Frida Kahlo is one of those historical figures that just about everyone likes. This mass appeal means that as she’s become mainstream, though, it’s easier to forget what a revolutionary she truly was. Like so many other cultural icons, Frida’s story has become sanitized over the years and it’s easy to forget the aspects that truly set her apart–a bisexual, Marxist, woman artist of color working in a time when any of those identities counted you out of the mainstream entirely. Even as big of a fan as I am, it was only last year that someone mentioned was an icon Frida is in the disability community. A survivor of polio and a catastrophic bus accident, it’s rarely mentioned the example she set in engaging so fully in life at a time when disability was not something to be talked about, let alone displayed in public. All these revolutionary aspects of her life get glossed over for the quirky but safe version of Frida we see so often.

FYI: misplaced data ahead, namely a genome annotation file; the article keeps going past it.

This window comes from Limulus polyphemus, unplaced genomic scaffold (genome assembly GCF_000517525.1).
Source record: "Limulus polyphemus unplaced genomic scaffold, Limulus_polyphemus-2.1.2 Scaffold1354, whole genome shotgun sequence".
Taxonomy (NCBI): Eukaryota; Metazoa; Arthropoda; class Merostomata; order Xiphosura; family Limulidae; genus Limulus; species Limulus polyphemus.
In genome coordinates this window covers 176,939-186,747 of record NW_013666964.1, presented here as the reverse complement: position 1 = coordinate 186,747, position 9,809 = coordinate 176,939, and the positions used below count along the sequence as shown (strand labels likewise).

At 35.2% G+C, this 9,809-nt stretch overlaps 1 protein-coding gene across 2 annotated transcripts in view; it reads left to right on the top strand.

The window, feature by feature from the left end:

It’s exactly Frida’s otherness, though, that draws people into her art and continues to make her story relevant. This revolutionary Frida is the spirit that’s captured in Todos Podem Ser Frida (All Can Be Frida), a photography series from Brazillian artist Camila Fontenele de Miranda. The project features gorgeous photos of people “being” Frida, complete with flowers, brows, and richly-detailed textiles. Featuring models of an array of genders, races, sexual identities, and ages, the series draws power from the revolutionary statement that being a person like Frida continues to be today. Via Bust